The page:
DragonFly BSD
DragonFly kernel List (threaded) for 2013-04
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Re: GSoC 2013

From: John Marino <dragonflybsd@xxxxxxxxx>
Date: Fri, 05 Apr 2013 14:28:19 +0200

On 4/5/2013 12:54, InterNetX - Robert Garrett wrote:
> The bsd licensed stuff is, something that is actually a fairly large 
> task. It includes bringing now very old code up to the standards of the 
> gnu tools. However it is by far the least useful of what was mentioned.
> The work on pf, though not necessarily FreeBSD's work, would be though. 
> I am not certain we should follow FreeBSD's lead, with there approach to 
> PF. I actually would like to see work done to bring in the updated code 
> from Open, or perhaps NPF.. Either of these are complex enough if done 
> properly to qualify as GSOC proposals.

On 4/5/2013 14:04, Jerome Portal wrote:
> Indeed, it's not in the GSoC project list, I saw it at 
> http://www.dragonflybsd.org/docs/developer/ProjectsPage/#index6h3 ; but 
> as it is in the projects page, I wanted to ask if it could be a task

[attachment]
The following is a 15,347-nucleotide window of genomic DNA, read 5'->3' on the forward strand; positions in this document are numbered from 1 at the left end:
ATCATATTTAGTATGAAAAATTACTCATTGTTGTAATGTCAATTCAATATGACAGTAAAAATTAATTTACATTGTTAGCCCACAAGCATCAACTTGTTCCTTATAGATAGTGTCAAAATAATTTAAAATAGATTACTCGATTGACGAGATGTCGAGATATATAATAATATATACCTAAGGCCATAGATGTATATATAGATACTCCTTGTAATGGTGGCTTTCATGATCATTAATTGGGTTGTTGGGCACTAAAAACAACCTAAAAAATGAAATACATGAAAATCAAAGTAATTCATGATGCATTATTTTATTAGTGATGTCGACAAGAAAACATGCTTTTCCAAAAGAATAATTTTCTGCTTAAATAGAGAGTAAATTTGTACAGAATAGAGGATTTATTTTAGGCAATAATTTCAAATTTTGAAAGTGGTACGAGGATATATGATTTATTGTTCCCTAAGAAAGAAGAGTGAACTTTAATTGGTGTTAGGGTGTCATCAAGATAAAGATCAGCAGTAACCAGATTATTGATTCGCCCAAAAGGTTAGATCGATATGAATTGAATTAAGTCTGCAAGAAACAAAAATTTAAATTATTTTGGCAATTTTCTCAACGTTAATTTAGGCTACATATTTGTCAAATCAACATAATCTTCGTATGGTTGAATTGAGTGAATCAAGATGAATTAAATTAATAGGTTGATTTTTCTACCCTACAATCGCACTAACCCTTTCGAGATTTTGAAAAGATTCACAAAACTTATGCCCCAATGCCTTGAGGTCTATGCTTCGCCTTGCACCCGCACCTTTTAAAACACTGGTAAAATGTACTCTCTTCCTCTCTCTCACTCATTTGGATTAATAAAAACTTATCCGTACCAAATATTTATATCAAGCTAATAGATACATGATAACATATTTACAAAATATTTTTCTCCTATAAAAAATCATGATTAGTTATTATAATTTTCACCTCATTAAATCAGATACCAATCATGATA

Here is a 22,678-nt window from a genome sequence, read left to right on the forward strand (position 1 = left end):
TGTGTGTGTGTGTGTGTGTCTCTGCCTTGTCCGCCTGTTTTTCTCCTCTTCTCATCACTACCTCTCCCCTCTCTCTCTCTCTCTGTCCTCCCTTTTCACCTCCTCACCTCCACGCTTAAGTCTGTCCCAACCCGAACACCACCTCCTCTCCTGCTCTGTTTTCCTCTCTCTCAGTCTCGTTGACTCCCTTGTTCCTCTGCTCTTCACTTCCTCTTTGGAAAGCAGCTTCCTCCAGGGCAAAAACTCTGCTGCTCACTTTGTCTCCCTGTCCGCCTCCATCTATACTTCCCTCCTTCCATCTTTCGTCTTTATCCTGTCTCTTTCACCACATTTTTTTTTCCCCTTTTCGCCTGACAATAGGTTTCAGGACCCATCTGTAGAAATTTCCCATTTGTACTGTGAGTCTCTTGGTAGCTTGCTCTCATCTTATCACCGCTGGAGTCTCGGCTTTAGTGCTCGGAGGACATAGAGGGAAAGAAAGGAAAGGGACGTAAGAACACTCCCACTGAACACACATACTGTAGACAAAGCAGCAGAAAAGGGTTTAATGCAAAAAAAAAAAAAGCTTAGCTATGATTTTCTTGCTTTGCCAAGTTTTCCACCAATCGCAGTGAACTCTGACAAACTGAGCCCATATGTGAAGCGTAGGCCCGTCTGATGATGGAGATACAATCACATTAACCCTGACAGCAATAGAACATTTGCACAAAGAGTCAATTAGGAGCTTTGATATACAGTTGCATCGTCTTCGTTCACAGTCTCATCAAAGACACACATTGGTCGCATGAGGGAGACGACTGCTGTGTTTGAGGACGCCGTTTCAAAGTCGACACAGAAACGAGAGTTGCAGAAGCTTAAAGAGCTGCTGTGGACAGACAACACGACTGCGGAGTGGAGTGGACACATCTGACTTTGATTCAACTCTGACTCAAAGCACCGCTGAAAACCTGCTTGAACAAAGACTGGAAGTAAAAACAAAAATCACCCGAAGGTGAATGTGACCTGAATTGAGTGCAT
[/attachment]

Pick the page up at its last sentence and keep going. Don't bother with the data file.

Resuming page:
> aiming at porting a big bundle of tools.

So I see there are different interpretations already.
Regarding Robert's, he's saying it's not porting tools but developing them.  At that's not DragonFly-specific.
Regarding Jerome's: My suggestion (and it's just my opinion) is not to look at tools where DragonFly has a good alternative already.  Porting tools that DragonFly doesn't have, such as DTrace, or significantly improving the GDB/KGDB in base to work better (pass gdb testsuite, handle dragonfly threads, etc) is something much more compelling.

Back to Robert, on topic of flavors of PF:
We had a long discussion about this on IRC.
The OpenBSD PF is a massive beast to chase.  lentferj spent weeks changing tens of thousands of lines, and we were still left with an old version (he said you had to upgrade to each one, not just jump).  Apparently this is a never-ending chase so basing it on OpenBSD PF seems logical until you realize how much work it really is.
NPF probably suffers from the same thing to a lesser extent, except that's it's NetBSD-specific.  We have a general interest in what's going on with it, but to my knowledge no DragonFly developer has been involved or even invited.  And there's the point that it's not even production ready.
FreeBSD PF (Which needs a new name) makes a lot of sense because:
1) the remaining similarities between FreeBSD and DragonFly
2) It's focus on SMP
3) It's relatively static -- port it once, it's probably much easier to maintain than the other two

Nobody is saying this -or- this -or- this.  We could theoretically have all 3, but freebsd PF has the best chance of success in the longterm IMO.  I don't think anyone here is terrible interested in packet filter development, just this final product, so the easier it is the better.

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